Video

    Video First-generation, Afghan-American Student Sets Sights on Basketball Glory

    Their parents are immigrants to the United States. They are kids who live between two worlds -- their parents' homeland and the U.S. For many of them, they feel most "American" at school. It can be tricky balancing both worlds. In this report, produced by Beth Mendelson, Arash Arabasadi tells us about one Afghan-American student who seems to be coping -- one shot at a time.
    Video

    Video Newest US Citizens, Writing the Next Great Chapter

    While universities across the United States honor their newest graduates this Friday, many immigrants in downtown Manhattan are celebrating, too. One hundred of them, representing 31 countries across four continents, graduated as U.S. citizens, joining the ranks of 680,000 others every year in New York and cities around the country.
    Video

    Video Vietnam Sees Strong Economic Growth Despite Incomplete Reforms

    Vietnam has transformed its communist economy to become one of the world's fastest-growing nations. While the reforms are incomplete, multinational corporations see a profitable future in Vietnam and have made major investments -- as VOA's Jim Randle reports.
    Video

    Video Qatar Denies World Cup Corruption

    The head of Qatar’s organizing committee for the 2022 World Cup insists his country's bid to host the soccer tournament was completely clean, despite the corruption scandals that have rocked the sport’s governing body, FIFA. Hassan Al-Thawadi also said new laws would offer protection to migrants working on World Cup construction projects. VOA's Henry Ridgwell reports.
    Video

    Video Infrastructure Funding Puts Cambodia on Front Line of International Politics

    When leaders of the world’s seven most developed economies meet in Japan next week, demands for infrastructure investment world wide will be high on the agenda. Japanese Prime Minister Shinzo Abe’s push for “quality infrastructure investment” throughout Asia has been widely viewed as a counter to the rise of Chinese investment flooding into region.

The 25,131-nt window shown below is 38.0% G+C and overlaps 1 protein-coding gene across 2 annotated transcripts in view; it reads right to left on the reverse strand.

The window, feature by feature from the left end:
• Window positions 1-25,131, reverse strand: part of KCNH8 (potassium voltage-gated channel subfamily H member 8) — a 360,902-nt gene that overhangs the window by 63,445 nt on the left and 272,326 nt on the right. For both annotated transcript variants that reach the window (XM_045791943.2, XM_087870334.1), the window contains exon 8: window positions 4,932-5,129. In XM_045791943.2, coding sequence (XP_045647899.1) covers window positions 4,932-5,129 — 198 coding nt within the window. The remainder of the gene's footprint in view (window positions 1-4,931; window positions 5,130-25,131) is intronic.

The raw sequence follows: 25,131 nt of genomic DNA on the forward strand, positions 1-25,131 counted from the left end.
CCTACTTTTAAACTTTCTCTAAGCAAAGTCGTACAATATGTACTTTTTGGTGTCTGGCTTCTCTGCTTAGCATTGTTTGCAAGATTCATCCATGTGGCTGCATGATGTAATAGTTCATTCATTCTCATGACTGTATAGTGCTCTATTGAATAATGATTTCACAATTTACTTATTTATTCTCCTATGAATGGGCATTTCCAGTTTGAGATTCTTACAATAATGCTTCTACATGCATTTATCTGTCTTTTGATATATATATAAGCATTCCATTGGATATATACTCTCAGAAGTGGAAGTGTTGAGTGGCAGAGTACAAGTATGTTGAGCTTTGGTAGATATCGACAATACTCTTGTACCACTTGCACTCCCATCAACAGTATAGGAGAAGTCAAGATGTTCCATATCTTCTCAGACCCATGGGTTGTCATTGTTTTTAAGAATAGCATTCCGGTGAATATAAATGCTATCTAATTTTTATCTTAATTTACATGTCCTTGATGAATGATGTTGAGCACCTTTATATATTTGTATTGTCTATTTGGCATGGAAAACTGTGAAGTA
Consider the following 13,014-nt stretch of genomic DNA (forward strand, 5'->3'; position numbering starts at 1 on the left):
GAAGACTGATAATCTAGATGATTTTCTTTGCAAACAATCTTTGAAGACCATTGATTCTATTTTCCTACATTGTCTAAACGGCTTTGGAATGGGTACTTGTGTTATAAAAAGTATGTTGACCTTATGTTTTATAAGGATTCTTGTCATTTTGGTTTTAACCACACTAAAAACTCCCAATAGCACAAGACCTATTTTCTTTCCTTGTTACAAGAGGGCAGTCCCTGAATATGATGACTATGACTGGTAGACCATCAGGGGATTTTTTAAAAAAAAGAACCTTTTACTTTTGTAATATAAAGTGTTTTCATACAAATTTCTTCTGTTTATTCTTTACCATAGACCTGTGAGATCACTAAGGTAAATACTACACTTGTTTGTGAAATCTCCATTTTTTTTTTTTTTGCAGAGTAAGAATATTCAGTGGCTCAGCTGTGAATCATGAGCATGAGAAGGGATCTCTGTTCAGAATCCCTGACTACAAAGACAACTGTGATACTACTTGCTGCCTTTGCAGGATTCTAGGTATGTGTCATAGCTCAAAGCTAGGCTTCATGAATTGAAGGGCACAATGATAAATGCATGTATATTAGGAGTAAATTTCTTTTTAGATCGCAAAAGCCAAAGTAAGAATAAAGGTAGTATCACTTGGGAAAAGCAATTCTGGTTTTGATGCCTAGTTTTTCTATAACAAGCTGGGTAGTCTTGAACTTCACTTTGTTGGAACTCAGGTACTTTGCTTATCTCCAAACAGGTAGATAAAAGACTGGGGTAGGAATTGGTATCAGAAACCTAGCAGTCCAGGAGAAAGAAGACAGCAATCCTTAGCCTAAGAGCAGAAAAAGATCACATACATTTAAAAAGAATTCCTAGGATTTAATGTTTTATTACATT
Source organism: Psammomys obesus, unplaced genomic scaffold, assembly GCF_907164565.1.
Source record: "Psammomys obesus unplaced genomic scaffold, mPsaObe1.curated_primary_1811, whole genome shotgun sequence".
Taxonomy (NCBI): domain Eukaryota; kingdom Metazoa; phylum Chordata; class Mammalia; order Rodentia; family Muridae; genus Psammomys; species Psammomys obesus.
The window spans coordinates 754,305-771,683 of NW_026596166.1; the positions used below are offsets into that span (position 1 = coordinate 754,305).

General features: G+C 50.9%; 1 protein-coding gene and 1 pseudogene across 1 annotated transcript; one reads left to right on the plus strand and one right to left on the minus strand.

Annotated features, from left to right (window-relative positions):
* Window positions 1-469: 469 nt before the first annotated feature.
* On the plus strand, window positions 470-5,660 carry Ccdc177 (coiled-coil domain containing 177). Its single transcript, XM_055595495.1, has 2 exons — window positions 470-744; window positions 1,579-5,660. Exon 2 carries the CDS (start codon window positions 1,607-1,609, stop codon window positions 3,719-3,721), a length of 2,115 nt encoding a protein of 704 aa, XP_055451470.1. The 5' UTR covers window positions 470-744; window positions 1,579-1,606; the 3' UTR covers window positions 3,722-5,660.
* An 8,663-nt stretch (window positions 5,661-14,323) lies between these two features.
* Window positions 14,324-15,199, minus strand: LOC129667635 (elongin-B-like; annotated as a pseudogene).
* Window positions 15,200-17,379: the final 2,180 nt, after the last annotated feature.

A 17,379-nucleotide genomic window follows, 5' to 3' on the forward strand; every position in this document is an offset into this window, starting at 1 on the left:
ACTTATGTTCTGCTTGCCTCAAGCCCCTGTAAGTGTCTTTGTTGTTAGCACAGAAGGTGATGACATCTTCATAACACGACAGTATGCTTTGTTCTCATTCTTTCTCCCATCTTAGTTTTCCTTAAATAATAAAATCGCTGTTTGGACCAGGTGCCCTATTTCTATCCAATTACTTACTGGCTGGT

Video

    Video Democrats Fear Party Unity a Casualty in Clinton-Sanders Battle

    Democratic presidential front-runner Hillary Clinton claimed a narrow victory in Tuesday's Kentucky primary even as rival Bernie Sanders won in Oregon. Tensions between the two campaigns are rising, prompting fears that the party will have a difficult time unifying to face the presumptive Republican nominee, Donald Trump. VOA national correspondent Jim Malone has more from Washington.
    Video

    Video Portrait of a Transgender Marriage: Husband and Wife Navigate New Roles

    As controversy continues in North Carolina over the use of public bathrooms by transgender individuals, personal struggles with gender identity that were once secret are now coming to light. VOA’s Tina Trinh explored the ramifications for one couple as part of trans.formation, a series of stories on transgender issues.
    Video

    Video Amerikan Hero Flips Stereotype of Middle Eastern Character

    An Iranian American comedian is hoping to connect with American audiences through a film that inverts some of Hollywood's stereotypes about Middle Eastern characters. Sama Dizayee reports.
    Video

    Video Budding Young Inventors Tackle City's Problems with 3-D Printing

    Every city has problems, and local officials and politicians are often frustrated by their inability to solve them. But surprising solutions can come from unexpected places. Students in Baltimore. Maryland, took up the challenge to solve problems they identified in their city, and came up with projects and products to make a difference. VOA's June Soh has more on a digital fabrication competition primarily focused on 3-D design and printing. Carol Pearson narrates.

    Special Report

    Adrift The Invisible African Diaspora